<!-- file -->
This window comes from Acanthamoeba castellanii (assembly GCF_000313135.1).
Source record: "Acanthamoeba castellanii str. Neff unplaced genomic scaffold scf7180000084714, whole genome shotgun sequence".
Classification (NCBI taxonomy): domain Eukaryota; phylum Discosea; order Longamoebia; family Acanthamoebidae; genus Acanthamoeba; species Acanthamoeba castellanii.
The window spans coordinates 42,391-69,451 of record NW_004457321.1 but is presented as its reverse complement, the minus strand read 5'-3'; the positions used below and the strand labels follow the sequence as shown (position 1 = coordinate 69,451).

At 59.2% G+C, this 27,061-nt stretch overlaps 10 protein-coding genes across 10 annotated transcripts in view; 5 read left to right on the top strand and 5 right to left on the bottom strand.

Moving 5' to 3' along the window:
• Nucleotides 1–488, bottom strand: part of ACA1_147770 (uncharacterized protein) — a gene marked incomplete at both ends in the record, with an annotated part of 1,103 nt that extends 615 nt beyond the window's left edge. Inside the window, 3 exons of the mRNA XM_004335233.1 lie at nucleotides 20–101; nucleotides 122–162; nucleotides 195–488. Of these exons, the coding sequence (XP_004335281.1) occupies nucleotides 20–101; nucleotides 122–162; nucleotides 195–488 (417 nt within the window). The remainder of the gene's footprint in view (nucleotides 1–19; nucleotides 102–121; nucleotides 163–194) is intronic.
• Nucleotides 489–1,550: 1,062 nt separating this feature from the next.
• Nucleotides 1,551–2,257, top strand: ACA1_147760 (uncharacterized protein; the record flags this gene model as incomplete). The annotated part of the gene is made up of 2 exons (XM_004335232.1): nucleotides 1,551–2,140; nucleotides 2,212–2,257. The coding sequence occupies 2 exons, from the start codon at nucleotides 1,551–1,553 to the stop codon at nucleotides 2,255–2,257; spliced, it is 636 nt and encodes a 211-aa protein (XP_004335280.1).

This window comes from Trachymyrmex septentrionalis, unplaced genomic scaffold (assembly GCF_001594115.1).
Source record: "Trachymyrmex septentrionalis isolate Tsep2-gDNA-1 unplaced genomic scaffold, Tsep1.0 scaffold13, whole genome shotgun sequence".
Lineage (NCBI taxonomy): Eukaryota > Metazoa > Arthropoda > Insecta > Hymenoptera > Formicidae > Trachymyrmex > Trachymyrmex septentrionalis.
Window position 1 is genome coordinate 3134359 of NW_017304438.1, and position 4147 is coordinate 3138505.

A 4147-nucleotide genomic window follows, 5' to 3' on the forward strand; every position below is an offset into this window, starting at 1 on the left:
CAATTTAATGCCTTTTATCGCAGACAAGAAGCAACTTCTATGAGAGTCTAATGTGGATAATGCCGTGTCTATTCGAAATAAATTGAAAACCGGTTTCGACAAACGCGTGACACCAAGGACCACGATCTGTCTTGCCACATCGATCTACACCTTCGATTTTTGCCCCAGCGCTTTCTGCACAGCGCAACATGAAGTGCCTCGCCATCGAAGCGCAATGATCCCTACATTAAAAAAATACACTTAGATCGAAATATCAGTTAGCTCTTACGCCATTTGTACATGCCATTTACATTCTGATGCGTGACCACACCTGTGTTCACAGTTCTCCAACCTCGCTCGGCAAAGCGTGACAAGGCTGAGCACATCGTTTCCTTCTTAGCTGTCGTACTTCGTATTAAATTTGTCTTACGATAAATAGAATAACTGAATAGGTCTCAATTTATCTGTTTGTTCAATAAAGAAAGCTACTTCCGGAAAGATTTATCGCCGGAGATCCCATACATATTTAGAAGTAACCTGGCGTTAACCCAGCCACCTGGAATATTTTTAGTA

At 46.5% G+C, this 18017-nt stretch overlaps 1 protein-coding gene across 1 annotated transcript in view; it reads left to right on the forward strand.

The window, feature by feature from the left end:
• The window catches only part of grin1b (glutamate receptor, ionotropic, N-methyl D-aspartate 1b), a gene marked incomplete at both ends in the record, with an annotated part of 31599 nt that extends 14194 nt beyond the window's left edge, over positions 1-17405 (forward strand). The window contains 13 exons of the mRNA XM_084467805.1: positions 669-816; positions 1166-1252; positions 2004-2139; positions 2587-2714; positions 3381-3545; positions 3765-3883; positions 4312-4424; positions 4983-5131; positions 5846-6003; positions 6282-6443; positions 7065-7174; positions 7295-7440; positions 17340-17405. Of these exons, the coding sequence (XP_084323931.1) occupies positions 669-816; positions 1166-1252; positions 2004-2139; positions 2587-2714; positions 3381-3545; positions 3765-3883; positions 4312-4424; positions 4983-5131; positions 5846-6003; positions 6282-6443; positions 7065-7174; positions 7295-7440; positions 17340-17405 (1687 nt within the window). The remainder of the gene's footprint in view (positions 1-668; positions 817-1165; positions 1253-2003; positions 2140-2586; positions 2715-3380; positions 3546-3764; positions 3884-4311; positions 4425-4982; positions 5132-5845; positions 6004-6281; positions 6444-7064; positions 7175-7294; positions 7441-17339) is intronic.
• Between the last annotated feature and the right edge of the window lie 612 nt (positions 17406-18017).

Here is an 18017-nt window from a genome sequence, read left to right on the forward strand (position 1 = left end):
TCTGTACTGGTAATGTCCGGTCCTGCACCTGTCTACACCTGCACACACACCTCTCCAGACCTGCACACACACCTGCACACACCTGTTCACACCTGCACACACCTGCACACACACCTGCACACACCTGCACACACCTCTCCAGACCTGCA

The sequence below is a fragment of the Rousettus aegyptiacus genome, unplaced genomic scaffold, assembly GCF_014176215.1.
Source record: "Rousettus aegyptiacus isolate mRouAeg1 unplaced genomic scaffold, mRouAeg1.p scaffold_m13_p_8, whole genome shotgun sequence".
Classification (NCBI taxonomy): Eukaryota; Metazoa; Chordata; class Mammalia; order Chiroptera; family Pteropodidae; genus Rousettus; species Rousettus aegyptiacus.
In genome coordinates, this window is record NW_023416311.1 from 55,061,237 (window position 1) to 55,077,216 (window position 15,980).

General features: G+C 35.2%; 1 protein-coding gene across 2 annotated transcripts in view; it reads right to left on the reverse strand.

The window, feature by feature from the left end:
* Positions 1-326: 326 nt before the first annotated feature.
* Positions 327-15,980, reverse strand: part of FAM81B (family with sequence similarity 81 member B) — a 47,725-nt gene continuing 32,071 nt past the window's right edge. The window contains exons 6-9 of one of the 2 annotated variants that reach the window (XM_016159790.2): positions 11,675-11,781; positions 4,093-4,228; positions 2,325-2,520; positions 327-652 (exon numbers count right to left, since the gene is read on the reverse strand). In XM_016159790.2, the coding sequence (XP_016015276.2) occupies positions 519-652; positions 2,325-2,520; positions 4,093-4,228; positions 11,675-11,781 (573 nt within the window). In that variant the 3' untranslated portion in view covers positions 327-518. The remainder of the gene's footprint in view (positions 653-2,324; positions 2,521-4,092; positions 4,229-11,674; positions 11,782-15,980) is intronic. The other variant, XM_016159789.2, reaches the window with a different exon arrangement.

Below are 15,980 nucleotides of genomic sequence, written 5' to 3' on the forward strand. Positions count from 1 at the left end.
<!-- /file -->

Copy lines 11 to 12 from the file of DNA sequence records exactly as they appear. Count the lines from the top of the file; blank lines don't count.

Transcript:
Source record: "Trachymyrmex septentrionalis isolate Tsep2-gDNA-1 unplaced genomic scaffold, Tsep1.0 scaffold13, whole genome shotgun sequence".
Lineage (NCBI taxonomy): Eukaryota > Metazoa > Arthropoda > Insecta > Hymenoptera > Formicidae > Trachymyrmex > Trachymyrmex septentrionalis.